Lecture date: 1987-12-09
In 1958, after completing his studies at the Technical University in Delft, Herman Hetzberger returned to his native Amsterdam to set up a private practice. Youngest of the Forum Group, Hertzberger's accumulated works constitute a formidable oeuvre and an unparalleled didactic resource. Central to his position is that architecture is inextricably bound up with life. He studies social rituals and responses to the built environment with the same intensity that he looks at historical buildings or keeps revisiting, studying and criticising his own ones - which are treated almost as hypotheses awaiting refutation. In the process, his work has lost the manifesto and stridency of the early buildings to become more fluid, restrained and subtle. From 1965 to 1970, he taught at the Academy of Architecture in Amsterdam. In 1970 he became a professor at the Technical University in Delft.
This is the first half this lecture only. The video of the second half is not available.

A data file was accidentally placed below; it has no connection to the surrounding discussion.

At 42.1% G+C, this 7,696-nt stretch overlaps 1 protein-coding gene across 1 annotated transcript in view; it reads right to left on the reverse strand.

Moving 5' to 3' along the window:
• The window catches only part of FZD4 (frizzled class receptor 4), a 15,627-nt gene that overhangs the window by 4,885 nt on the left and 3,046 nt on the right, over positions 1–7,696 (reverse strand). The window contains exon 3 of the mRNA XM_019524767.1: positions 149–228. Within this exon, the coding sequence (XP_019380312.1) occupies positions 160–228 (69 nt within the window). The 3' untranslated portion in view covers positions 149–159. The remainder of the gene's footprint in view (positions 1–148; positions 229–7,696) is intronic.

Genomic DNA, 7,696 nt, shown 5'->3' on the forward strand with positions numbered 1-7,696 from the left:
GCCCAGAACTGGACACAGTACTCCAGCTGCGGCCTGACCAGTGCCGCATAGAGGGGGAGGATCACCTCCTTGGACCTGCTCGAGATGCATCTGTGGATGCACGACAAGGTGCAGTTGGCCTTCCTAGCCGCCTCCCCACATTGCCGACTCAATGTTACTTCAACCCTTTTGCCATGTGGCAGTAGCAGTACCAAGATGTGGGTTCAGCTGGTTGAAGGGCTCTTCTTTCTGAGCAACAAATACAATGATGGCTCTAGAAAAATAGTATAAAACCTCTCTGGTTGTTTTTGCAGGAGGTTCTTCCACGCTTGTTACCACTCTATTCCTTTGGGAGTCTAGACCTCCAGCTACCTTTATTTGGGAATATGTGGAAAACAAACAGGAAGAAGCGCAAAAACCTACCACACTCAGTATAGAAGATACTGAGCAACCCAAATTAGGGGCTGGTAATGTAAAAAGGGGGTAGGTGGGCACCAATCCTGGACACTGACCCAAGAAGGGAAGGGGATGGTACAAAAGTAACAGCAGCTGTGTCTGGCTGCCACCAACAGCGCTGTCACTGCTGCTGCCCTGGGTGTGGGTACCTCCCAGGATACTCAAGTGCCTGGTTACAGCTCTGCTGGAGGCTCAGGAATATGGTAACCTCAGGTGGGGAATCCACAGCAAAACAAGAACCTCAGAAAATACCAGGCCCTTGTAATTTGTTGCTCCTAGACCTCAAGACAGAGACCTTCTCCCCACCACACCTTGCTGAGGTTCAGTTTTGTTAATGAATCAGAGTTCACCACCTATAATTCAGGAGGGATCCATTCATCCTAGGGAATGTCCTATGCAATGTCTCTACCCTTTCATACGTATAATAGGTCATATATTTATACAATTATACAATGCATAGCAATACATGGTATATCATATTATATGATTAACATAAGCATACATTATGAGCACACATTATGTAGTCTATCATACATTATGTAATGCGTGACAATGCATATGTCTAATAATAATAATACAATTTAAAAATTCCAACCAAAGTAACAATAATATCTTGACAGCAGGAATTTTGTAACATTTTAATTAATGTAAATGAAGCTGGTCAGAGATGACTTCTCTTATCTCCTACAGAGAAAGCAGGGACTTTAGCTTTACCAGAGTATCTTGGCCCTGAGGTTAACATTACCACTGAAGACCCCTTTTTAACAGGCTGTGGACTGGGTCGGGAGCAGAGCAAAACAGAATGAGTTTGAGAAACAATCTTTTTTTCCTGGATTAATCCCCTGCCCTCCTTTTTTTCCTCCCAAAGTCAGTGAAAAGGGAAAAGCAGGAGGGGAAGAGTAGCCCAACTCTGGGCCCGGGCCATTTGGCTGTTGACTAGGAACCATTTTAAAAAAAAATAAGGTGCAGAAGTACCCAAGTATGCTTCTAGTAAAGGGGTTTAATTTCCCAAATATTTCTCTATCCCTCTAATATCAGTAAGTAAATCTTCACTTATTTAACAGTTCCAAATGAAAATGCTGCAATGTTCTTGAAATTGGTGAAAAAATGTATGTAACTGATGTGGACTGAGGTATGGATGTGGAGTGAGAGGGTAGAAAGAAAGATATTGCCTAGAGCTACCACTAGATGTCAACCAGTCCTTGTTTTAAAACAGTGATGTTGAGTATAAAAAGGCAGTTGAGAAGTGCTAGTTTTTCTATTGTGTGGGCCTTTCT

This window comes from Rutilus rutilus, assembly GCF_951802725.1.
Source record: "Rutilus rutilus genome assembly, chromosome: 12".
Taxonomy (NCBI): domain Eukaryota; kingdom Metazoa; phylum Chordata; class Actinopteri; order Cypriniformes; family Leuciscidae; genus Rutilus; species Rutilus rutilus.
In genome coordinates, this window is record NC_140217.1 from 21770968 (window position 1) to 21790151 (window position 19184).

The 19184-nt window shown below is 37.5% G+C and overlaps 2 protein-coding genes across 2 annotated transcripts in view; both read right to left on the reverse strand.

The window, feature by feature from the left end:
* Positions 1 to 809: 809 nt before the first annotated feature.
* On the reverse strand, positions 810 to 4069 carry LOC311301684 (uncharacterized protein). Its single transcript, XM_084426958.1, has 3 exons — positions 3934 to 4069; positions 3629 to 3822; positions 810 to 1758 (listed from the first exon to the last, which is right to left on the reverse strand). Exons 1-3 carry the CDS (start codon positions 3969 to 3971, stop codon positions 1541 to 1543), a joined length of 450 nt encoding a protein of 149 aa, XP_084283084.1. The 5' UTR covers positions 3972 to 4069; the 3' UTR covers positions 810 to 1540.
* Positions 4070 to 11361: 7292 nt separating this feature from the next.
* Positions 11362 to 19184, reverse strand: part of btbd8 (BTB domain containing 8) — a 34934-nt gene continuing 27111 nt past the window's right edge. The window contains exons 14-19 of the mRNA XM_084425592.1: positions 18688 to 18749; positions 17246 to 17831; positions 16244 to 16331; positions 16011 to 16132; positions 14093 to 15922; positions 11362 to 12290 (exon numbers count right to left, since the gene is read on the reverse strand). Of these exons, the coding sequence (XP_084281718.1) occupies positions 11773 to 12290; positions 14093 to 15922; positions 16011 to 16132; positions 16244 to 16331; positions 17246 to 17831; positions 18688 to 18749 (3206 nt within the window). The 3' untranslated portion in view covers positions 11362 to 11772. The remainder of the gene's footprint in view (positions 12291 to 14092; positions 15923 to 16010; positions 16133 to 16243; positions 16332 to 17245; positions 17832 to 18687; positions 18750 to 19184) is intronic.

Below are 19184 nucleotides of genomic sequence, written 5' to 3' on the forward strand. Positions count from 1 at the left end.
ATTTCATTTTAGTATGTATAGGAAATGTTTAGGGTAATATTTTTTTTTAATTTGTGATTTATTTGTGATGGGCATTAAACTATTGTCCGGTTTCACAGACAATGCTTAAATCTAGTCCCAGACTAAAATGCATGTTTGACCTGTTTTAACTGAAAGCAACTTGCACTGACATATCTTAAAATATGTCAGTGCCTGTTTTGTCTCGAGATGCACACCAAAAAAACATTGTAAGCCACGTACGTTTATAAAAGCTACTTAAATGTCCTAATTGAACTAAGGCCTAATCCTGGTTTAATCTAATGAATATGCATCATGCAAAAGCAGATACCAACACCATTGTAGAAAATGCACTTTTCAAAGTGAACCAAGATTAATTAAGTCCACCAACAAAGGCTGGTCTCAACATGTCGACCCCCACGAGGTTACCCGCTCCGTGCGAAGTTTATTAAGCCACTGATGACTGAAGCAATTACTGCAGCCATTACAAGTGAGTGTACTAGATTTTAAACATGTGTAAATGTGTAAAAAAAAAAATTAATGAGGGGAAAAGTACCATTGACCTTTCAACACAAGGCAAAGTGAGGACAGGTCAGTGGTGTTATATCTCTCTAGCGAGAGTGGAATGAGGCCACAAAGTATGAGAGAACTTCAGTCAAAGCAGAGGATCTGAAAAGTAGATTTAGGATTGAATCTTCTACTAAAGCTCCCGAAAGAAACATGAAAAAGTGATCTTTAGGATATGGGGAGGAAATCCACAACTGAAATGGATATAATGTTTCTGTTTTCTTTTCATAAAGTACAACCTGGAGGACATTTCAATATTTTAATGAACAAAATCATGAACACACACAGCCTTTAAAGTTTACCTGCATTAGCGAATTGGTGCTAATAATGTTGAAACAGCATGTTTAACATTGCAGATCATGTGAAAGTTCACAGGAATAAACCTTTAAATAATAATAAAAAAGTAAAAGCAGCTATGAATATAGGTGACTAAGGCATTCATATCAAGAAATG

Herman Hertzberger explains his approach of deploying ordinary rather than extraordinary elements as a device for giving the user responsibility to finish the design. He speaks of the importance of accommodating the user instead of impressing them with a specific purpose determined by the architect. To this end, he gives examples of his open-ended projects including a Montessori school and a development of experimental houses, both in Delft. Hertzberger goes on to present a home for the elderly in Amsterdam as an example of organizing building elements with specific knowledge of the psychological associations that the users will project on the results. He also shows how the placement and articulation of columns in his Utrecht Concert Hall project refer to Le Corbusier's Dom-ino house concept and Chomsky's writings on Structuralism.
Herman Hertzberger lectures on projects spanning from the early 1970s through 2000, including the Centraal Beheer offices and the Chassé Theatre. He described the main focus of his work as communal and social space. Hertzberger works to achieve these through multiplying of sight lines in order to see as many people as possible, through the creation of more stairs than necessary for circulation in order to create informal gathering spaces, and by never closing space off in corridors.